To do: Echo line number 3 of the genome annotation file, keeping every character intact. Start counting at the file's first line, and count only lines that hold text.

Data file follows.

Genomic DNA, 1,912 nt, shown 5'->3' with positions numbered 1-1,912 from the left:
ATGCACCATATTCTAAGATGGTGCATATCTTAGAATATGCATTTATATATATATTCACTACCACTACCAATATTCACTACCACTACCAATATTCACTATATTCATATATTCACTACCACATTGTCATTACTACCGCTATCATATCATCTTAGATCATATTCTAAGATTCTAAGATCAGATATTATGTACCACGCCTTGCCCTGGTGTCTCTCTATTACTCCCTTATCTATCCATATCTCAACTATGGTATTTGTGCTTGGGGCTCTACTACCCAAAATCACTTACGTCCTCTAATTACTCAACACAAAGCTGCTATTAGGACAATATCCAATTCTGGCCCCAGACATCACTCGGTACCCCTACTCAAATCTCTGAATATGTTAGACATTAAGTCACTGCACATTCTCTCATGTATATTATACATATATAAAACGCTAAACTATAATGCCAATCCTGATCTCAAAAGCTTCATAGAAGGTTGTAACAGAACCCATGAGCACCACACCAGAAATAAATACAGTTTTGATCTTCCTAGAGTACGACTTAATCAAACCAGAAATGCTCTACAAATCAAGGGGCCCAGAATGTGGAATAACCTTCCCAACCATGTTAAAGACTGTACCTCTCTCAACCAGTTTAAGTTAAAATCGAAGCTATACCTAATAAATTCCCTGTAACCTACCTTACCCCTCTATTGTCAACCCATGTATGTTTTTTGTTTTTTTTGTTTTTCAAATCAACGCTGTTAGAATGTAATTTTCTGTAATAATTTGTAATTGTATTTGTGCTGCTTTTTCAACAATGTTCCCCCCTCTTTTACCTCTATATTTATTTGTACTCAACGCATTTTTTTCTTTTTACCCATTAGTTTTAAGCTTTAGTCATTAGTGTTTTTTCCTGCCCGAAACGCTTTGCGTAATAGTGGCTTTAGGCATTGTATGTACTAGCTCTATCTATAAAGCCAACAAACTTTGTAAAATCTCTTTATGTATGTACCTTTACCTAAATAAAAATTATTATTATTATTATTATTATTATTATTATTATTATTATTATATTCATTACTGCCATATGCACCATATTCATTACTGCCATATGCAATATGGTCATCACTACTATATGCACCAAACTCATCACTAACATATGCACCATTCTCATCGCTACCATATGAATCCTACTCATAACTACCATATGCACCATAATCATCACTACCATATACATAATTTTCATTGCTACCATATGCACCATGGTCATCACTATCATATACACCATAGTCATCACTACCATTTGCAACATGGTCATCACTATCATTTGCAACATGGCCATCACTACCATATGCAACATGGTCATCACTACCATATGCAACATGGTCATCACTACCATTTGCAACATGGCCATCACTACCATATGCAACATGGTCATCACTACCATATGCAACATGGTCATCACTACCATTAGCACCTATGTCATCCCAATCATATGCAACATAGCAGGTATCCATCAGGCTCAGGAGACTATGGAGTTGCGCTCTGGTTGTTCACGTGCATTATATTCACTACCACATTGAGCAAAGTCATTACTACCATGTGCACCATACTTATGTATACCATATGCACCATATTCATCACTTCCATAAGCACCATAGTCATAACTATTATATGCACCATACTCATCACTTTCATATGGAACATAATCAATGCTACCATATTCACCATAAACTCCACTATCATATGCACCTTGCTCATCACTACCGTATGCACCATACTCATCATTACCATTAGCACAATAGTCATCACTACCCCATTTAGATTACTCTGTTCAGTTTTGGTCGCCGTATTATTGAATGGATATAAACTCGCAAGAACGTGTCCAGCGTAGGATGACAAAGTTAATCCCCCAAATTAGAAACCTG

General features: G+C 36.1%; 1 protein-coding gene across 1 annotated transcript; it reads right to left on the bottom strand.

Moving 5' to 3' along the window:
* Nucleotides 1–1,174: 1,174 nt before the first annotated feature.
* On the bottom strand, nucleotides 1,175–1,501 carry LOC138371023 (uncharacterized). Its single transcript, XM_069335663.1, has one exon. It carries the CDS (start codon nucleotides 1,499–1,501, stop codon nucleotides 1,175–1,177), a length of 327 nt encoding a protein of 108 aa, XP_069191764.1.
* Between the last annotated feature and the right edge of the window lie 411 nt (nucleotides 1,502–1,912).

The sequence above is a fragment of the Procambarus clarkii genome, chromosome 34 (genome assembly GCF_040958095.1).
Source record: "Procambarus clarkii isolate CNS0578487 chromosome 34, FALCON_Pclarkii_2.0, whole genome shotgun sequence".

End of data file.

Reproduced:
General features: G+C 36.1%; 1 protein-coding gene across 1 annotated transcript; it reads right to left on the bottom strand.